After one particularly bad day, when I pulled from my mailbox a handful of cheap advertisements and not the letter I was expecting, I decided to install a waste can next to my mailbox. My postal deliverer was a nice guy. I was going to ask him to drop all that junk mail into the waste can after he put first class mail in my mailbox. It made sense to me.
“Oh, no! We’re not allowed to do that,” the delivery man told me. “We have to put all items in your mail box, including third class mail.” Junk mail to me was third class to him. He told me I could talk to the manager of the local Post Office, if I wanted.
So I did interview the local, very courteous Postal Service manager. I didn’t get him to agree to dump third class mail, but I learned something about it.
“It is officially called third class mail,” the manager began. He just smiled when I called it junk mail (I think he secretly agreed with me). And during our discussion he also said, in effect, that the Postal Service was the force behind junk mail. It needed extra revenue, so it offered to deliver advertisements to everyone’s door for a fee less than first class rates, as long as the ads were bundled and pre-sorted. The Service was going to each house anyway, so it sought to add a few cents of revenue per house for very little cost.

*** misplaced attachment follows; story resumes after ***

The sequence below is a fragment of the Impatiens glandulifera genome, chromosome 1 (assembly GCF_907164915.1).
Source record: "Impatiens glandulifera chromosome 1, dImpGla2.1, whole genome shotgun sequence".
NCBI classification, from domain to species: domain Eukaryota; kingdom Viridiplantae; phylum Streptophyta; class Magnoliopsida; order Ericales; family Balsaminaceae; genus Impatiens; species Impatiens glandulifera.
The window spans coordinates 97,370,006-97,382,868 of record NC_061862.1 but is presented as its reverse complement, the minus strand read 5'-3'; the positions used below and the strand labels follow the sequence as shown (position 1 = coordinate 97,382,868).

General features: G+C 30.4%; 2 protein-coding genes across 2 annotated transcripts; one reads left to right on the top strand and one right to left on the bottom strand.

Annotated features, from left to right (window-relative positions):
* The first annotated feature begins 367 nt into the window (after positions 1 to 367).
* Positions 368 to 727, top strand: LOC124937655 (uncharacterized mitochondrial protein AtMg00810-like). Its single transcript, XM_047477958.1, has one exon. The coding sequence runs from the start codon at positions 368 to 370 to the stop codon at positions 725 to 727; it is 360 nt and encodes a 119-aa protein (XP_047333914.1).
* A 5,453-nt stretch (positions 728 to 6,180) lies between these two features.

The fact that hundreds of thousands of trees have to be destroyed each time a third class mailing takes place and that dumps are filling up is no concern to the Postal Service. They are in a financial bind and want more revenue.
Why is the Postal Service in a financial bind? Congress is stingy about raising mail rates. So is the public stingy with the number of first class mailings it makes. As the price of a stamp rises, so do alternate methods of sending information. The fax machine dealt the Postal Service a mean blow. Then emails have been even rougher competition. Long ago the number of private emails per year passed the number of first class mailings per year. Now, many of us are being billed electronically and we are paying our bills electronically. Another large chunk of first class mail has disappeared.
The Postal Service does not lay off its employees easily. So it is stuck with too many employees, union rules that make efficiencies difficult and declining numbers of mailings. It raises rates which result in even fewer items mailed. Thus, revenues are declining and show no indication of returning to needed levels. The future of the Postal Service looks bleak. The only useful playing card in its hand is that Congress has given it a monopoly on the handling of first class mail. It is just another example of Government being years behind in technology.
Maybe someone, somewhere, in the Postal Service will come up with an idea that will allow the Service to improve revenues and possibly break even. Until then, expect lots of junk mail. It is your government at work.
Postal Service Government environment